If you’re delinquent on your mortgage, your credit score will suffer. Everyone knows that. The question is, by how much?
Until 2010, those answers were hard to come by. Credit bureaus were uncommunicative about expressing, in points, just how much impact different foreclosure types of mortgage delinquencies have on scores.
Back in 2010, Fair Isaac, which developed FICO scores, pulled back the curtain a bit, revealing some estimates of point-score declines following mortgage delinquency problems.
Here are the average hits your credit will take:
- 30 days late: 40 – 110 points
- 90 days late: 70 – 135 points
- Foreclosure, short sale or deed-in-lieu: 85 – 160
- Bankruptcy: 130 – 240
The lending industry tends to regard an account differently when it has become 90 or more days late. The likelihood that consumers will resume paying their overdue obligations drops off significantly after the delinquencies have reached 90 days.
One reason credit companies were so closed-mouthed is that they often can’t definitively state how much each delinquencies will affect scores because there are too many variables.
Some borrowers will fall much more steeply than others for the same payment problem. If you picture someone who has just one mortgage and one other credit account versus a mature credit user with 15 accounts, if they miss one payment that would impact their scores a lot more. For the more established user, one missed payment would just be a blip.
The point loss also depends on the borrower’s starting point: People with very high credit scores have more to lose than low-score borrowers; the impact of a single blemish on an 800 score is more than on a 500. Of course, it just gets worse when you face foreclosure.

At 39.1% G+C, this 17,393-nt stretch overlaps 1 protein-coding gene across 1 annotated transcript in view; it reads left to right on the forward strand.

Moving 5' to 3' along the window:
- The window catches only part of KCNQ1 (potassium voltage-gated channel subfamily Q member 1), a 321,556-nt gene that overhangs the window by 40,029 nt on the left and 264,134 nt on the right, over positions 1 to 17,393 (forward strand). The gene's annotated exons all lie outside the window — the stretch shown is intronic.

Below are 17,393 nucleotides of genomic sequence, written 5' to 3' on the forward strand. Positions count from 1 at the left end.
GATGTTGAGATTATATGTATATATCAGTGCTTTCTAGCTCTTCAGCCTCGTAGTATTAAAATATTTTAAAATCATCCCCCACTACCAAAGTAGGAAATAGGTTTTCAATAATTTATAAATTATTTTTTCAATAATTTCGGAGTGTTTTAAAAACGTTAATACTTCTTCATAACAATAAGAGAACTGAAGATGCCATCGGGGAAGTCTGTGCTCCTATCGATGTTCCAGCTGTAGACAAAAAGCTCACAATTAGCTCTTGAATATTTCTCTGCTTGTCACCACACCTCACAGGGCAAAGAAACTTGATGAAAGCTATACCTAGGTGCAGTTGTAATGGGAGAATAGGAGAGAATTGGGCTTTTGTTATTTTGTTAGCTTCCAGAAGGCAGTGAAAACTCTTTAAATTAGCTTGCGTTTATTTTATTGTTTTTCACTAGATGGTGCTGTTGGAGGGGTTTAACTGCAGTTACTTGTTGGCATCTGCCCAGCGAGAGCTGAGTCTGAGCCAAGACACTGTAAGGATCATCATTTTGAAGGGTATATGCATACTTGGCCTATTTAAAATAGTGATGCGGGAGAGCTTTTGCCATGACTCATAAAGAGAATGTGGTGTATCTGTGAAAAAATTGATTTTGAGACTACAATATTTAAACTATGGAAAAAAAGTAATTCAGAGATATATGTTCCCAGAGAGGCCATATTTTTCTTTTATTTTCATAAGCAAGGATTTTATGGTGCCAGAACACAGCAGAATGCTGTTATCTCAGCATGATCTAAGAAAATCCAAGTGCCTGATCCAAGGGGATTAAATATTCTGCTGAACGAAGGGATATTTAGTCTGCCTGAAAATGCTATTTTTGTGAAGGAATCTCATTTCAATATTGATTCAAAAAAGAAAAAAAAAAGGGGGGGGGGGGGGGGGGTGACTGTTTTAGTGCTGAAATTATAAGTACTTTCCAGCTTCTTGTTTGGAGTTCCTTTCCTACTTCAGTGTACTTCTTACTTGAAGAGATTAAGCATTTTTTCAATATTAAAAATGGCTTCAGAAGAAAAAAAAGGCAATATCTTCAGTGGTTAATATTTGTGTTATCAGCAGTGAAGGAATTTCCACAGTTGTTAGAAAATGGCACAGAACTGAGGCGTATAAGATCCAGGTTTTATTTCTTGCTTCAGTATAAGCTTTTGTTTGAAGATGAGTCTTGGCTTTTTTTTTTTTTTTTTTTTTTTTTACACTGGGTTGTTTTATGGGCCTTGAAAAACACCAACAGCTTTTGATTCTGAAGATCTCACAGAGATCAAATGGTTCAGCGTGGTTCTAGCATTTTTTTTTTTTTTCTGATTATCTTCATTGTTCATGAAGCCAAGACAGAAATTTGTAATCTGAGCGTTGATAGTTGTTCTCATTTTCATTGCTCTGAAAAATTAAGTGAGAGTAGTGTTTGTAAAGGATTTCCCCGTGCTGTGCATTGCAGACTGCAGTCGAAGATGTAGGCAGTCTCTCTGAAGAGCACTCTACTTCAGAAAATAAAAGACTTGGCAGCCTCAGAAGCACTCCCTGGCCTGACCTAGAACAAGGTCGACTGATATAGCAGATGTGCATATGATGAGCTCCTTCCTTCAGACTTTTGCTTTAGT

Mortgage borrowers can lose their homes three basic ways: a foreclosure; a short sale, where the home is sold for less than is owed and the bank (generally) forgives the difference; or a deed-in-lieu, in which the borrower gives back the property and the bank again forgives any unpaid balance.
Credit bureaus generally slash scores equally for those three resolutions to someone losing their home. The important factor is that it’s reported that you paid less on a settled account. Some borrowers may think that because they never missed a payment, they can “walk away” from their homes with relatively little impact on scores. Not true. When a deed-in-lieu or short sale is reported as a partial payment, it’s treated as a serious delinquency, just like a foreclosure.
Even if borrowers made payments faithfully for years before short selling or doing a deed-in-lieu, their credit score will still take a hit. The total decline will run about 85 points for the 680 score borrower to as much as 160 for the 780 score.
Mortgage debt, combined with other financial problems, can send borrowers into bankruptcy, the worst thing that can happen to your credit score. The effects are long-lasting. In a Chapter 13 bankruptcy, which involves partial repayment over several years, the stain will take seven years to remove. A Chapter 7 bankruptcy, which involves liquidation, takes 10 years to get over.
Absorbing a big credit-score hit can make many transactions more costly. It’s not just paying more for credit card debt and auto loans, insurance can cost more as well. The average savings for someone with a good versus mediocre credit score is about $115 a year for auto insurance and $60 for home.
A low credit score can even make it harder to rent a home because landlords often use credit scores to weed out prospective renters.
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